Radon Exposure Guidelines: Upcoming Harmony at the Federal Level is a Reminder to all Workplaces to Test for Radon

A pair of hands holding a blue box with dials and knobs

In October of 2023, the Canadian Government announced their intention to change the Canadian Labour Code (CLC) to harmonize their radon exposure limit with Health Canada’s guidelines. This was welcome news in the radon industry, as the labour code’s existing exposure limit of 800 Bq/m3 has seemed woefully outdated since Health Canada lowered their guideline level to 200 Bq/m3 in 2007.

The CLC exists to protect the rights and well-being of both workers and employers in federally regulated workplaces. The CLC is divided into four parts, one of which (Part II) is exclusively devoted to Occupational Health and Safety. Part II states that employers have a general obligation to protect the health and safety of employees, as well as anyone else who is granted access to the workspace.

Radon, as the leading cause of lung cancer in non-smokers, can pose a serious health threat to anyone who works indoors and should be considered in any Occupational Health and Safety plan. Given that radon comes from the breakdown of uranium in the soil all across Canada, and that no area of the country has been found to be radon free, testing for this radioactive gas should absolutely be conducted in all workplaces.

While the CLC only applies directly to workers in federally regulated workplaces, the good news is that many organizations are already set for the upcoming changes. The federal government has been testing their own buildings, and many other workplaces that come under the jurisdiction of the CLC are in the process of testing. Thanks to this testing, Health Canada released Radon Testing in Federal Buildings – Highlights on their website, which reports that 3.6% of the buildings tested above the guideline. The upcoming harmonization of the CLC and the example set by the federal building testing serve as important reminders to all employers and building owners that testing for radon is an important responsibility.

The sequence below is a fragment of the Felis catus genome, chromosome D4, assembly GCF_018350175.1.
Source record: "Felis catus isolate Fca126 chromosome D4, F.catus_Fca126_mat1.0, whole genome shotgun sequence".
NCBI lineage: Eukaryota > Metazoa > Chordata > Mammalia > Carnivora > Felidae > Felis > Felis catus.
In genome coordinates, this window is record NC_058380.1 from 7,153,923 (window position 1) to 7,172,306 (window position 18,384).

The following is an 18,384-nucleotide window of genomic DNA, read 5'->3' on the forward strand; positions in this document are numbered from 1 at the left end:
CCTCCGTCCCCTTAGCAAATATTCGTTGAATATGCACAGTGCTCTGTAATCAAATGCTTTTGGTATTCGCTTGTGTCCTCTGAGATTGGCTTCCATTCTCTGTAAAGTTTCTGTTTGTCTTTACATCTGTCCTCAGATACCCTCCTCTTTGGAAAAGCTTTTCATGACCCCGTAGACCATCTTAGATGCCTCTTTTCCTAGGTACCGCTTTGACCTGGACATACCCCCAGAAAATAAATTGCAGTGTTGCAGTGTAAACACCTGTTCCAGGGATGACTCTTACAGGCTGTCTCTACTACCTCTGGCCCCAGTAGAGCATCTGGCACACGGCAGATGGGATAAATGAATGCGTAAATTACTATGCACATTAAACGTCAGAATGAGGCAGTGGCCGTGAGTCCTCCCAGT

Our focus can now shift to the provinces, as we encourage them to take action to address radon in workplaces. Some jurisdictions have already set an example. In Ontario, the Occupational Health and Safety Act states that employers must take every precaution reasonable to protect workers, which includes protecting workers from the hazards associated with radon exposure. 

In a survey conducted jointly by CARST and the Canadian Radiation Protection Association (CRPA), only 25% of respondents said their workplace had been tested for radon. Testing your workplace for radon doesn’t have to be complicated, but it’s important to get it right. Fortunately, there are guidelines and resources to help you! If you would like more information, consult Health Canada’s Guide for Radon Measurements in Public Buildings, Canadian – National Radon Proficiency Program’s (C-NRPP’s) Workplace Resources, or consult a C-NRPP Radon Measurement Professional to guide you.


Erin CurryErin Curry

Erin is a mechanical engineer who previously ran her own building inspection and radon measurement firm. She is currently the regional director of the Canadian Association of Radon Scientists and Technologists (CARST). She also serves as project lead for the Take Action on Radon project. Erin brings a wealth of knowledge and practical experience to support CARST members. Based near Montreal, QC, Erin is the French-speaking contact for all CARST initiatives.

See related articles:

Radon Awareness: The Power of Working Together, May 17, 2023

Radon in the Workplace – Are You Protected?, October 11, 2022.

Annual Dose Contributions of Typical Indoor Radon Levels (Part 1), December 9, 2020

Annual Dose Contributions of Typical Indoor Radon Levels (Part 2), October 26, 2021

Radon Action Month: Awareness Through Education, December 9, 2020


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